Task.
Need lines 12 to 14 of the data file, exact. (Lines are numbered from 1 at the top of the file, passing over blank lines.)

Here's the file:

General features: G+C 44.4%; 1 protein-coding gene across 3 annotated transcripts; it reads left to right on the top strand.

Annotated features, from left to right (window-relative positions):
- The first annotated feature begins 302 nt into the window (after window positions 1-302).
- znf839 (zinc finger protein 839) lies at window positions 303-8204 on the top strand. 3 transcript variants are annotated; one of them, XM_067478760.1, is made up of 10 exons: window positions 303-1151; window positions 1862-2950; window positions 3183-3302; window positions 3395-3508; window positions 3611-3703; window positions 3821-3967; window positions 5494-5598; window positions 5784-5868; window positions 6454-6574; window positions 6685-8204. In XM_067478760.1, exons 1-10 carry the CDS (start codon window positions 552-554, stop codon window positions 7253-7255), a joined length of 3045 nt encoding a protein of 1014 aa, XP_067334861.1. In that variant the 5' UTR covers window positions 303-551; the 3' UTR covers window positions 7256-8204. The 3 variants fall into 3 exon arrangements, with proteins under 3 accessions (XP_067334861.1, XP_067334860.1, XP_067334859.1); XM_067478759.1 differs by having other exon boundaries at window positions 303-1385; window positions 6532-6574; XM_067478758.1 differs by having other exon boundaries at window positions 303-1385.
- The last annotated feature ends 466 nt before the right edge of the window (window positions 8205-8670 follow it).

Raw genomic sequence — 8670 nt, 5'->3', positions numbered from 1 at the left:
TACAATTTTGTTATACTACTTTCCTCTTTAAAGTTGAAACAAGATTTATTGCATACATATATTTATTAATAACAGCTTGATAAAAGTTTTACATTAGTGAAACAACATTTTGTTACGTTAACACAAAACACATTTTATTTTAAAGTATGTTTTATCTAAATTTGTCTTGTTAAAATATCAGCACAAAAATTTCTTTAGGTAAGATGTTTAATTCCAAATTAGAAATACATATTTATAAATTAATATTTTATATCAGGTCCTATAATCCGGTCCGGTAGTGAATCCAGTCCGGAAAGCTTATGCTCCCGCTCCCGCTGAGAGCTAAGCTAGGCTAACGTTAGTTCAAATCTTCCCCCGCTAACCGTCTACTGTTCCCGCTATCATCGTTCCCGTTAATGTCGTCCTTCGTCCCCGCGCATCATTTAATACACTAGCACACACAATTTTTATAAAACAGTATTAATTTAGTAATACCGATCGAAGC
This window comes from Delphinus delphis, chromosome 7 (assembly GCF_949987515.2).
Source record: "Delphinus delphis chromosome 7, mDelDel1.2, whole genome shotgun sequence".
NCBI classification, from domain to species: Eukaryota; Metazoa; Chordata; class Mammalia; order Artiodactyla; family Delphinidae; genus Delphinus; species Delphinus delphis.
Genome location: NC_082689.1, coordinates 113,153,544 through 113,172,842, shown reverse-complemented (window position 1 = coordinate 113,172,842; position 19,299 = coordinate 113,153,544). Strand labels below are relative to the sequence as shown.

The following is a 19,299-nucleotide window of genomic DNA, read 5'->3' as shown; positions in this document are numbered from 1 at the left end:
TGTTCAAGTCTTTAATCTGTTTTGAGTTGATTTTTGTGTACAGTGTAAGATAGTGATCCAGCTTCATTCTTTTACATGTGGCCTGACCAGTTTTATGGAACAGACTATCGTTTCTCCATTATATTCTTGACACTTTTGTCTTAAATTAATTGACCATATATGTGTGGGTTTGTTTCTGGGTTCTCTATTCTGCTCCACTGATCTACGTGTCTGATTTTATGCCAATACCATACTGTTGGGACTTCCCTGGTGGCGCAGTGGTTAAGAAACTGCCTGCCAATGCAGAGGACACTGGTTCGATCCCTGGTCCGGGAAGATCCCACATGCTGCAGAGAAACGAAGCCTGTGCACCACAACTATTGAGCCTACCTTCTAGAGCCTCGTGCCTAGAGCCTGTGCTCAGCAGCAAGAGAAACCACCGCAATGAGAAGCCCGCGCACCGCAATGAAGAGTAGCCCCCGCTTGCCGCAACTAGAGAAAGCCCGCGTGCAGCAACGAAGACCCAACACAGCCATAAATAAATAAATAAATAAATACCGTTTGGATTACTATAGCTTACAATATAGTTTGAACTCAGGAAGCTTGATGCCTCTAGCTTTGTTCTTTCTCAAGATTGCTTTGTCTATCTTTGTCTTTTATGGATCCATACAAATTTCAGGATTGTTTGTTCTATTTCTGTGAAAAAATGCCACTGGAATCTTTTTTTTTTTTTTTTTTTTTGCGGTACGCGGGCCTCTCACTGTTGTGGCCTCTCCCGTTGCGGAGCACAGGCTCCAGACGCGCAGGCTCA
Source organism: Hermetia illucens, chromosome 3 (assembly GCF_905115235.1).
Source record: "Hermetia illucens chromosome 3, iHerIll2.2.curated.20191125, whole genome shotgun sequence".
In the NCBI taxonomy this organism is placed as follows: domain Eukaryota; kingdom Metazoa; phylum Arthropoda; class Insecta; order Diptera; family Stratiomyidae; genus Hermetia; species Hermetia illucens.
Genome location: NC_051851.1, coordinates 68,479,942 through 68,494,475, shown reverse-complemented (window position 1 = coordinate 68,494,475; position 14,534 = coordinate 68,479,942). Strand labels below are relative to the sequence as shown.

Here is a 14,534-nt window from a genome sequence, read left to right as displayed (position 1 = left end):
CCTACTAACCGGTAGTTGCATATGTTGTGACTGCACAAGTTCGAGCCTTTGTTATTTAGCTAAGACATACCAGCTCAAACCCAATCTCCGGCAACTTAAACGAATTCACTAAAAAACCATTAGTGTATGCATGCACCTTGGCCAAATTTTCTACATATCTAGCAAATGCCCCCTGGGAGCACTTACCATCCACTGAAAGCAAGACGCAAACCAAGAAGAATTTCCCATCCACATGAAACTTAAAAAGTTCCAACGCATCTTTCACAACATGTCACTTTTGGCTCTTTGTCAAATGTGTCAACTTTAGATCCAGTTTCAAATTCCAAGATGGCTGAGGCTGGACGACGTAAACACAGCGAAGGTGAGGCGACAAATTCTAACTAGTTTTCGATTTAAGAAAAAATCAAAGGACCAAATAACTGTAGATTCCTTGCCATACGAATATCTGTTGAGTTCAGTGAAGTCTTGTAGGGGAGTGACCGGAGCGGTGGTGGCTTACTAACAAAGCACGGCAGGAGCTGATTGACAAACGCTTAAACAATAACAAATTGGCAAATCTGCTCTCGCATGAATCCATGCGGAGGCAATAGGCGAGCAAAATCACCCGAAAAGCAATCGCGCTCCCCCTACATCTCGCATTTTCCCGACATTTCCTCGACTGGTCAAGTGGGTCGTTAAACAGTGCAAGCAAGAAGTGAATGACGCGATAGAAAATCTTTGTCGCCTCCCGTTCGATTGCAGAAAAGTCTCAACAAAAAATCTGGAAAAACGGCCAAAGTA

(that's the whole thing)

The following is a 19,299-nucleotide window of genomic DNA, read 5'->3' as shown; positions in this document are numbered from 1 at the left end:
TGTTCAAGTCTTTAATCTGTTTTGAGTTGATTTTTGTGTACAGTGTAAGATAGTGATCCAGCTTCATTCTTTTACATGTGGCCTGACCAGTTTTATGGAACAGACTATCGTTTCTCCATTATATTCTTGACACTTTTGTCTTAAATTAATTGACCATATATGTGTGGGTTTGTTTCTGGGTTCTCTATTCTGCTCCACTGATCTACGTGTCTGATTTTATGCCAATACCATACTGTTGGGACTTCCCTGGTGGCGCAGTGGTTAAGAAACTGCCTGCCAATGCAGAGGACACTGGTTCGATCCCTGGTCCGGGAAGATCCCACATGCTGCAGAGAAACGAAGCCTGTGCACCACAACTATTGAGCCTACCTTCTAGAGCCTCGTGCCTAGAGCCTGTGCTCAGCAGCAAGAGAAACCACCGCAATGAGAAGCCCGCGCACCGCAATGAAGAGTAGCCCCCGCTTGCCGCAACTAGAGAAAGCCCGCGTGCAGCAACGAAGACCCAACACAGCCATAAATAAATAAATAAATAAATACCGTTTGGATTACTATAGCTTACAATATAGTTTGAACTCAGGAAGCTTGATGCCTCTAGCTTTGTTCTTTCTCAAGATTGCTTTGTCTATCTTTGTCTTTTATGGATCCATACAAATTTCAGGATTGTTTGTTCTATTTCTGTGAAAAAATGCCACTGGAATCTTTTTTTTTTTTTTTTTTTTTGCGGTACGCGGGCCTCTCACTGTTGTGGCCTCTCCCGTTGCGGAGCACAGGCTCCAGACGCGCAGGCTCA
Source organism: Hermetia illucens, chromosome 3 (assembly GCF_905115235.1).